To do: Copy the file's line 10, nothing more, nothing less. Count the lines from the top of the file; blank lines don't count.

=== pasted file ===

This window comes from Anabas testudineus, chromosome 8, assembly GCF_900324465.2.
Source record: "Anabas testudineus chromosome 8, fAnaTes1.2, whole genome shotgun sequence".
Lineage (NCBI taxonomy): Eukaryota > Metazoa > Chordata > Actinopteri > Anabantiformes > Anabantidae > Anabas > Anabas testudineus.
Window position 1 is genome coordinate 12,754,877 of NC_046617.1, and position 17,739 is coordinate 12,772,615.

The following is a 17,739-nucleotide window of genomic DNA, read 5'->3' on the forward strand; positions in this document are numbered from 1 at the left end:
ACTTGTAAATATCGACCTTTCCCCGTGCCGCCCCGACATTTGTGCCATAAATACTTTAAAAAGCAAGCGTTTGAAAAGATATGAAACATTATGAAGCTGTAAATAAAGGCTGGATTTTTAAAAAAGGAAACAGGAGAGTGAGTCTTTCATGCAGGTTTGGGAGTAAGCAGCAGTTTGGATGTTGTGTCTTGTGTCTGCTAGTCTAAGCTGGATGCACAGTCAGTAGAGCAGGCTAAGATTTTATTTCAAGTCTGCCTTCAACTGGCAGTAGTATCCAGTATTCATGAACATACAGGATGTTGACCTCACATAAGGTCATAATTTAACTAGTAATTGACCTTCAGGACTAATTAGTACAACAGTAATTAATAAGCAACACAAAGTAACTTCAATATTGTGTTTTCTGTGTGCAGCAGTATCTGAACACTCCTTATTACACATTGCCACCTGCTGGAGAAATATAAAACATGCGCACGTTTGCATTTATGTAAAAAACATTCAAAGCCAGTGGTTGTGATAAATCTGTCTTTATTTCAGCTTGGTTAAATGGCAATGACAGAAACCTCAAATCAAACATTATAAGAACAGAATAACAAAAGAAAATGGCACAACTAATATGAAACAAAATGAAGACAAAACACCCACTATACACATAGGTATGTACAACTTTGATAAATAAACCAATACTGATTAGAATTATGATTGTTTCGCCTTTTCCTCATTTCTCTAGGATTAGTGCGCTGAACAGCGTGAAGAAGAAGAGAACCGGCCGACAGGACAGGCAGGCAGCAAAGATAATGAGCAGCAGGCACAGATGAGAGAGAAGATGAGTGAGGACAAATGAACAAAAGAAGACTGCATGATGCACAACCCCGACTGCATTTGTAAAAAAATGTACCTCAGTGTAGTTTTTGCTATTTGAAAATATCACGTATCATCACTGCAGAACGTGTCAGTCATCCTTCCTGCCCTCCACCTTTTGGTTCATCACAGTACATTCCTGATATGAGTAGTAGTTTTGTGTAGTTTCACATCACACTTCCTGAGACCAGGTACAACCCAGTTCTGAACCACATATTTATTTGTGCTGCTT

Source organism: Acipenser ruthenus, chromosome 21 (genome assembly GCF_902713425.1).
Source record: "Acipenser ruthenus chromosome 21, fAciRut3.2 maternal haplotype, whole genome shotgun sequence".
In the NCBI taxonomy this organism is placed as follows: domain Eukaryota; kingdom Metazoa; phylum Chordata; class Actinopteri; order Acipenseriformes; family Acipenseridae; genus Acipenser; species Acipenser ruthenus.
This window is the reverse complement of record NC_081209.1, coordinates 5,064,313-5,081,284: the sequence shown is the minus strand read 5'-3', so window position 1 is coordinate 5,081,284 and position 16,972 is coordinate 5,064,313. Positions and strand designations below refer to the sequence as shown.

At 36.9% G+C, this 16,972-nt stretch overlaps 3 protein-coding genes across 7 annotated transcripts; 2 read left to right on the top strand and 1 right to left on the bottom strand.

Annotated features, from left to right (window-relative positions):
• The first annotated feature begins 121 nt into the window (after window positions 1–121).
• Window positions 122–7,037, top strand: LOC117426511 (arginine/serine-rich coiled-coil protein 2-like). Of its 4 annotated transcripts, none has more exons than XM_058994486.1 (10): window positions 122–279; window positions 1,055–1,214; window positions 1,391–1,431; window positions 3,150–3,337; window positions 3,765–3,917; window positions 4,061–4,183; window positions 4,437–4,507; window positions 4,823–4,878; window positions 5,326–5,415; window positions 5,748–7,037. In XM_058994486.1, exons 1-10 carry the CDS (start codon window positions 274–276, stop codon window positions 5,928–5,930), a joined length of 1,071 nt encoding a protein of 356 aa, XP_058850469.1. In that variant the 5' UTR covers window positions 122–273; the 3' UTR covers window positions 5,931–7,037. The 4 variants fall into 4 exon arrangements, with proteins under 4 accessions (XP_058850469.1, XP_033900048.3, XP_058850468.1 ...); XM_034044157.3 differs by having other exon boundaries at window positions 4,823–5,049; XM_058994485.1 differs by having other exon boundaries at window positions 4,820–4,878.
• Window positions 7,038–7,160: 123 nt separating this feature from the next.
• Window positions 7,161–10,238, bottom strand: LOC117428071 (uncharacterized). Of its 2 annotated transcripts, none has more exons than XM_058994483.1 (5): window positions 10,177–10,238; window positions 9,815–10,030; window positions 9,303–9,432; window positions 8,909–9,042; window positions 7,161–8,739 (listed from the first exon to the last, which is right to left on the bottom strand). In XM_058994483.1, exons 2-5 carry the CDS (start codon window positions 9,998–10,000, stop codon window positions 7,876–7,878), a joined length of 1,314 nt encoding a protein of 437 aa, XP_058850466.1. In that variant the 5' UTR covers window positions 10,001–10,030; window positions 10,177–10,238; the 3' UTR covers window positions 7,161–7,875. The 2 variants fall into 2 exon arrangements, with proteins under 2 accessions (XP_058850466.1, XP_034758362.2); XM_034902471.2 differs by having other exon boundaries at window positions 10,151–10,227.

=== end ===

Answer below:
This window is the reverse complement of record NC_081209.1, coordinates 5,064,313-5,081,284: the sequence shown is the minus strand read 5'-3', so window position 1 is coordinate 5,081,284 and position 16,972 is coordinate 5,064,313. Positions and strand designations below refer to the sequence as shown.